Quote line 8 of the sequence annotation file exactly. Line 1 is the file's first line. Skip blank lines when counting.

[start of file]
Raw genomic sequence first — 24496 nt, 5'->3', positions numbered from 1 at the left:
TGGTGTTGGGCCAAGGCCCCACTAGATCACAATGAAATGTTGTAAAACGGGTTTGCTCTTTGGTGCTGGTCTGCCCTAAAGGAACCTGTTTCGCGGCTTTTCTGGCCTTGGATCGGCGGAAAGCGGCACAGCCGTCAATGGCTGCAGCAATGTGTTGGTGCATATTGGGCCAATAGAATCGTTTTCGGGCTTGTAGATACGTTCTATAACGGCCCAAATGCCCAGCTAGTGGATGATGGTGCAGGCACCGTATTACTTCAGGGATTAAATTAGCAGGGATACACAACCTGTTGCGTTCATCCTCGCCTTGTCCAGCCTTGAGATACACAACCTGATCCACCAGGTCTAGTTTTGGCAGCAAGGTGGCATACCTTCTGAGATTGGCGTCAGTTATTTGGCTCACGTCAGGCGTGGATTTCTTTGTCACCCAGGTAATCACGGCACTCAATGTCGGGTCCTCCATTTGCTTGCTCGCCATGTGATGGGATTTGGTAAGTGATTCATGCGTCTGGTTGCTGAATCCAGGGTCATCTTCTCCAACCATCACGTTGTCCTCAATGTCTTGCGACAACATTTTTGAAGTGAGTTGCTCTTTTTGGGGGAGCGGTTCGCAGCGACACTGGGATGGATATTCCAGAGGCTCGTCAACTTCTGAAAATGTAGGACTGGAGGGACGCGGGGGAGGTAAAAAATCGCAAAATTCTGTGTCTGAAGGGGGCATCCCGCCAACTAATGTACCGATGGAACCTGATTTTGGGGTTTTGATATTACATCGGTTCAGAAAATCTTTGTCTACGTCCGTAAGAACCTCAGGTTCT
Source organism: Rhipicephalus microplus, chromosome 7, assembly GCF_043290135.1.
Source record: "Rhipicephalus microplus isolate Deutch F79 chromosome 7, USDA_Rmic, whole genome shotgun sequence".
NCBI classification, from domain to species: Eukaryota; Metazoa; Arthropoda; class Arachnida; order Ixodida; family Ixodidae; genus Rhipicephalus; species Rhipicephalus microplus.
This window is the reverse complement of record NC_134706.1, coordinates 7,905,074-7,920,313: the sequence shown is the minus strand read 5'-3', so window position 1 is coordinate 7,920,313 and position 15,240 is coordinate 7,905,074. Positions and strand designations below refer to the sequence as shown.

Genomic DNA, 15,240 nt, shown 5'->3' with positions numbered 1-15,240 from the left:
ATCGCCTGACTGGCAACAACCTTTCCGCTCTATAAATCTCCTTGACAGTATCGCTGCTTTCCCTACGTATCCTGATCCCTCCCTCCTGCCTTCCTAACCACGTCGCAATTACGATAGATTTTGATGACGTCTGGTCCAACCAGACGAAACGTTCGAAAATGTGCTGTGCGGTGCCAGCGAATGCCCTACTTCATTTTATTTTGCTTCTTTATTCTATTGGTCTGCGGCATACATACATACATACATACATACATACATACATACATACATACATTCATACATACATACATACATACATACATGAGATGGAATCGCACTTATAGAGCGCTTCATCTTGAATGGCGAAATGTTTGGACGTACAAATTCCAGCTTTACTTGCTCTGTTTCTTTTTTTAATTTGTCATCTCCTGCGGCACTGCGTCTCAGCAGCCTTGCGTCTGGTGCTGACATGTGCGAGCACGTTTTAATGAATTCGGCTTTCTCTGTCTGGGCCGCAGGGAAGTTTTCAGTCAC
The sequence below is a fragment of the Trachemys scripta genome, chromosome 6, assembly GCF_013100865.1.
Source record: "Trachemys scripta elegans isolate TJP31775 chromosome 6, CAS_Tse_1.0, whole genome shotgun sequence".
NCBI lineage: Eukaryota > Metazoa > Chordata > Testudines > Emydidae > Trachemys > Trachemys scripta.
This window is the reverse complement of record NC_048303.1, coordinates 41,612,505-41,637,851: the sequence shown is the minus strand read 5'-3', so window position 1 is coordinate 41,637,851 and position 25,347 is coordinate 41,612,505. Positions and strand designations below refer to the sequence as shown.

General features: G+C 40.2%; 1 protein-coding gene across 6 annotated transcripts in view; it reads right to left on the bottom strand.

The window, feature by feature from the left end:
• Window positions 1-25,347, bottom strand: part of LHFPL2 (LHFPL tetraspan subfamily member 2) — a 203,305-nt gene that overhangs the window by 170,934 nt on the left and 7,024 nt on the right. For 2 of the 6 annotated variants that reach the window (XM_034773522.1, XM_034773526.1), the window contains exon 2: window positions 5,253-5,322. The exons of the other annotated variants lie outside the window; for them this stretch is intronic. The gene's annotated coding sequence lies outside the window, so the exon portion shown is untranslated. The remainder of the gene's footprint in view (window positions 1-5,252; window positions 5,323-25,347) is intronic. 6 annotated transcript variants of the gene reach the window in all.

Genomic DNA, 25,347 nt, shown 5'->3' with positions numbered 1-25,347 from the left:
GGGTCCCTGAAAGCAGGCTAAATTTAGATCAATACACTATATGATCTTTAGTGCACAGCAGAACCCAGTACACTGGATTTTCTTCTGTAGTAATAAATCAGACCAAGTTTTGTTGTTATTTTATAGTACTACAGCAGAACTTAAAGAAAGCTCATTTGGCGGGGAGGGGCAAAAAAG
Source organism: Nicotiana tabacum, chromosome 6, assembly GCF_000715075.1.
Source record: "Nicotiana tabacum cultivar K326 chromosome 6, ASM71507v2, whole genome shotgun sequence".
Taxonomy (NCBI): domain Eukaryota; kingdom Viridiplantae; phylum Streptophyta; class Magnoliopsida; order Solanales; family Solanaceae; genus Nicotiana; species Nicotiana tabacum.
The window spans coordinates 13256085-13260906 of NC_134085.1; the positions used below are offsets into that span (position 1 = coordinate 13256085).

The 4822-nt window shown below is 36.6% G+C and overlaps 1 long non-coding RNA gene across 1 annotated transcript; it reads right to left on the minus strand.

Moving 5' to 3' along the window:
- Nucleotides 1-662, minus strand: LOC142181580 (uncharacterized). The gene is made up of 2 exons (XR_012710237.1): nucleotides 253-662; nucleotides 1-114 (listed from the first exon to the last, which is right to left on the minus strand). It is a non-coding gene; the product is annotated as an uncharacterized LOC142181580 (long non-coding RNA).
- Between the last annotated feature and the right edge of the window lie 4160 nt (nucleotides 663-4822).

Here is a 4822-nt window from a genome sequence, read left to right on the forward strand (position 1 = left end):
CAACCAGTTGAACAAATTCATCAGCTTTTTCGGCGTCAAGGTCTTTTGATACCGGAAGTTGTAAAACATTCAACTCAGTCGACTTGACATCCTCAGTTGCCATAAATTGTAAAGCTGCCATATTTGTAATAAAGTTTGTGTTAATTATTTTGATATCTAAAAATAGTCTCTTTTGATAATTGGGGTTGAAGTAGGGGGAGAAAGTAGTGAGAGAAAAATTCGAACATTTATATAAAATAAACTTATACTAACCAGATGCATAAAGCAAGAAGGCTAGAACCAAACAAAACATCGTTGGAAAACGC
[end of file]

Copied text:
ATCGCCTGACTGGCAACAACCTTTCCGCTCTATAAATCTCCTTGACAGTATCGCTGCTTTCCCTACGTATCCTGATCCCTCCCTCCTGCCTTCCTAACCACGTCGCAATTACGATAGATTTTGATGACGTCTGGTCCAACCAGACGAAACGTTCGAAAATGTGCTGTGCGGTGCCAGCGAATGCCCTACTTCATTTTATTTTGCTTCTTTATTCTATTGGTCTGCGGCATACATACATACATACATACATACATACATACATACATACATACATTCATACATACATACATACATACATACATGAGATGGAATCGCACTTATAGAGCGCTTCATCTTGAATGGCGAAATGTTTGGACGTACAAATTCCAGCTTTACTTGCTCTGTTTCTTTTTTTAATTTGTCATCTCCTGCGGCACTGCGTCTCAGCAGCCTTGCGTCTGGTGCTGACATGTGCGAGCACGTTTTAATGAATTCGGCTTTCTCTGTCTGGGCCGCAGGGAAGTTTTCAGTCAC